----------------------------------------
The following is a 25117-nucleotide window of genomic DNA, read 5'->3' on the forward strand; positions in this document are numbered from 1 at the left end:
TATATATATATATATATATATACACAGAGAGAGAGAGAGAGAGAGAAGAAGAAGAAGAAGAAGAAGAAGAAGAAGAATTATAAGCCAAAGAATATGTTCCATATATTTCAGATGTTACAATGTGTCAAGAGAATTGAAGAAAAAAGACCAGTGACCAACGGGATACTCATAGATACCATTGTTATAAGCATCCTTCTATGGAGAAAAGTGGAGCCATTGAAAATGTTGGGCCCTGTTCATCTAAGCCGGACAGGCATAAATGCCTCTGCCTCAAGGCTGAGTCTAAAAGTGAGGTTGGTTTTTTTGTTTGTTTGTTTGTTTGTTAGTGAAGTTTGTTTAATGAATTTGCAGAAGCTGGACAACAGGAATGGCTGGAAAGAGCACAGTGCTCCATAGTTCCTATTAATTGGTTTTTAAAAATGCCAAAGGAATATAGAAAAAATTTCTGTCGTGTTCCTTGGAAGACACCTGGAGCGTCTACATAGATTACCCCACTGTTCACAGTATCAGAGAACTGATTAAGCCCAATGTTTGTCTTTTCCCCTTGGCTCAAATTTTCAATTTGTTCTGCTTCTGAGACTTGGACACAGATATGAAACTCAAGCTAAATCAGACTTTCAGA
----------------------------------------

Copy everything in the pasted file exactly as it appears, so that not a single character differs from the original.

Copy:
The following is a 25117-nucleotide window of genomic DNA, read 5'->3' on the forward strand; positions in this document are numbered from 1 at the left end:
TATATATATATATATATATATACACAGAGAGAGAGAGAGAGAGAGAAGAAGAAGAAGAAGAAGAAGAAGAAGAAGAATTATAAGCCAAAGAATATGTTCCATATATTTCAGATGTTACAATGTGTCAAGAGAATTGAAGAAAAAAGACCAGTGACCAACGGGATACTCATAGATACCATTGTTATAAGCATCCTTCTATGGAGAAAAGTGGAGCCATTGAAAATGTTGGGCCCTGTTCATCTAAGCCGGACAGGCATAAATGCCTCTGCCTCAAGGCTGAGTCTAAAAGTGAGGTTGGTTTTTTTGTTTGTTTGTTTGTTTGTTAGTGAAGTTTGTTTAATGAATTTGCAGAAGCTGGACAACAGGAATGGCTGGAAAGAGCACAGTGCTCCATAGTTCCTATTAATTGGTTTTTAAAAATGCCAAAGGAATATAGAAAAAATTTCTGTCGTGTTCCTTGGAAGACACCTGGAGCGTCTACATAGATTACCCCACTGTTCACAGTATCAGAGAACTGATTAAGCCCAATGTTTGTCTTTTCCCCTTGGCTCAAATTTTCAATTTGTTCTGCTTCTGAGACTTGGACACAGATATGAAACTCAAGCTAAATCAGACTTTCAGA